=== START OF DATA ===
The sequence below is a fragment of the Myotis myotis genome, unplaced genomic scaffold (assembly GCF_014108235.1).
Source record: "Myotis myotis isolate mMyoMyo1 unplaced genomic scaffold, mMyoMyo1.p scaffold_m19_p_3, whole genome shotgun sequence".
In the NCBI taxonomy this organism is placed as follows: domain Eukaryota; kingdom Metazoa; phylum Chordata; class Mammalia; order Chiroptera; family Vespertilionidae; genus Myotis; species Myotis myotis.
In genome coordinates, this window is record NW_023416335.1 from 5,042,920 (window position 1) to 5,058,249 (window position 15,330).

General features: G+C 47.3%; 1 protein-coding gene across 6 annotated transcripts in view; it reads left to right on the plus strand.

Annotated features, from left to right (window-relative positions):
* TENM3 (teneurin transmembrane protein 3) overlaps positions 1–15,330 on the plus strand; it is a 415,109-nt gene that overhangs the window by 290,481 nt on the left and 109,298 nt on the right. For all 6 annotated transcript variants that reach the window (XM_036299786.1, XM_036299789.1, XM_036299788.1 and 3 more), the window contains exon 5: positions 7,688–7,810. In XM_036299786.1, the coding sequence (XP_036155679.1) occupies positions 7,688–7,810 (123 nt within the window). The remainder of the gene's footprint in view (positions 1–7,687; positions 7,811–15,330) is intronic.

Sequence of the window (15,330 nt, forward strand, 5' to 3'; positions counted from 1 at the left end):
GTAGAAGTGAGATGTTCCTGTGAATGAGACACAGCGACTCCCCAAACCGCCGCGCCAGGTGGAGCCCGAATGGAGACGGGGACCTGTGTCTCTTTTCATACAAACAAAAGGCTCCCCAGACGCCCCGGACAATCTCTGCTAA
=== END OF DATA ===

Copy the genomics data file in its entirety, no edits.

The sequence below is a fragment of the Myotis myotis genome, unplaced genomic scaffold (assembly GCF_014108235.1).
Source record: "Myotis myotis isolate mMyoMyo1 unplaced genomic scaffold, mMyoMyo1.p scaffold_m19_p_3, whole genome shotgun sequence".
In the NCBI taxonomy this organism is placed as follows: domain Eukaryota; kingdom Metazoa; phylum Chordata; class Mammalia; order Chiroptera; family Vespertilionidae; genus Myotis; species Myotis myotis.
In genome coordinates, this window is record NW_023416335.1 from 5,042,920 (window position 1) to 5,058,249 (window position 15,330).

General features: G+C 47.3%; 1 protein-coding gene across 6 annotated transcripts in view; it reads left to right on the plus strand.

Annotated features, from left to right (window-relative positions):
* TENM3 (teneurin transmembrane protein 3) overlaps positions 1–15,330 on the plus strand; it is a 415,109-nt gene that overhangs the window by 290,481 nt on the left and 109,298 nt on the right. For all 6 annotated transcript variants that reach the window (XM_036299786.1, XM_036299789.1, XM_036299788.1 and 3 more), the window contains exon 5: positions 7,688–7,810. In XM_036299786.1, the coding sequence (XP_036155679.1) occupies positions 7,688–7,810 (123 nt within the window). The remainder of the gene's footprint in view (positions 1–7,687; positions 7,811–15,330) is intronic.

Sequence of the window (15,330 nt, forward strand, 5' to 3'; positions counted from 1 at the left end):
GTAGAAGTGAGATGTTCCTGTGAATGAGACACAGCGACTCCCCAAACCGCCGCGCCAGGTGGAGCCCGAATGGAGACGGGGACCTGTGTCTCTTTTCATACAAACAAAAGGCTCCCCAGACGCCCCGGACAATCTCTGCTAA